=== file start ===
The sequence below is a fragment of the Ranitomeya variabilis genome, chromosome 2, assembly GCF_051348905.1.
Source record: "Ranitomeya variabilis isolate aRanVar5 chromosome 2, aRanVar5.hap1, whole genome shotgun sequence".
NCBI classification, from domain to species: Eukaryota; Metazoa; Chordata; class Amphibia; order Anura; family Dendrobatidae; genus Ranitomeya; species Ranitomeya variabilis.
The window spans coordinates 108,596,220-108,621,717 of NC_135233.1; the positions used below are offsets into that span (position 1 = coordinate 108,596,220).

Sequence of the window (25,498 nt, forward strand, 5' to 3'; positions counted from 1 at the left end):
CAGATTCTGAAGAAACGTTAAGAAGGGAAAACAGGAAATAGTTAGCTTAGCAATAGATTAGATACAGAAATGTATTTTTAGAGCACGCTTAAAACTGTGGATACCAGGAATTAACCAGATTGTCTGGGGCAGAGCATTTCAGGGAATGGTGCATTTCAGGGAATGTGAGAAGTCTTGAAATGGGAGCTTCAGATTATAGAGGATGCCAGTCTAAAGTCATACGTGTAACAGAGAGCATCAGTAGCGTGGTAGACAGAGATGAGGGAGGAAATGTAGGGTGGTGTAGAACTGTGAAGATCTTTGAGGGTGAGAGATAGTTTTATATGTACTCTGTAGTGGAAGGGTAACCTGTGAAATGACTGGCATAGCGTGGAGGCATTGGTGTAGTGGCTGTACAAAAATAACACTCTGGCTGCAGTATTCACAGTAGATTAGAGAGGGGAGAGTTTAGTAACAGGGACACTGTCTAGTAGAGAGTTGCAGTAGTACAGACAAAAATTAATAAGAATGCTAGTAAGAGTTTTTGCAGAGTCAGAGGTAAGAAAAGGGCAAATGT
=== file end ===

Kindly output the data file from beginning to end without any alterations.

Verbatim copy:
The sequence below is a fragment of the Ranitomeya variabilis genome, chromosome 2, assembly GCF_051348905.1.
Source record: "Ranitomeya variabilis isolate aRanVar5 chromosome 2, aRanVar5.hap1, whole genome shotgun sequence".
NCBI classification, from domain to species: Eukaryota; Metazoa; Chordata; class Amphibia; order Anura; family Dendrobatidae; genus Ranitomeya; species Ranitomeya variabilis.
The window spans coordinates 108,596,220-108,621,717 of NC_135233.1; the positions used below are offsets into that span (position 1 = coordinate 108,596,220).

Sequence of the window (25,498 nt, forward strand, 5' to 3'; positions counted from 1 at the left end):
CAGATTCTGAAGAAACGTTAAGAAGGGAAAACAGGAAATAGTTAGCTTAGCAATAGATTAGATACAGAAATGTATTTTTAGAGCACGCTTAAAACTGTGGATACCAGGAATTAACCAGATTGTCTGGGGCAGAGCATTTCAGGGAATGGTGCATTTCAGGGAATGTGAGAAGTCTTGAAATGGGAGCTTCAGATTATAGAGGATGCCAGTCTAAAGTCATACGTGTAACAGAGAGCATCAGTAGCGTGGTAGACAGAGATGAGGGAGGAAATGTAGGGTGGTGTAGAACTGTGAAGATCTTTGAGGGTGAGAGATAGTTTTATATGTACTCTGTAGTGGAAGGGTAACCTGTGAAATGACTGGCATAGCGTGGAGGCATTGGTGTAGTGGCTGTACAAAAATAACACTCTGGCTGCAGTATTCACAGTAGATTAGAGAGGGGAGAGTTTAGTAACAGGGACACTGTCTAGTAGAGAGTTGCAGTAGTACAGACAAAAATTAATAAGAATGCTAGTAAGAGTTTTTGCAGAGTCAGAGGTAAGAAAAGGGCAAATGT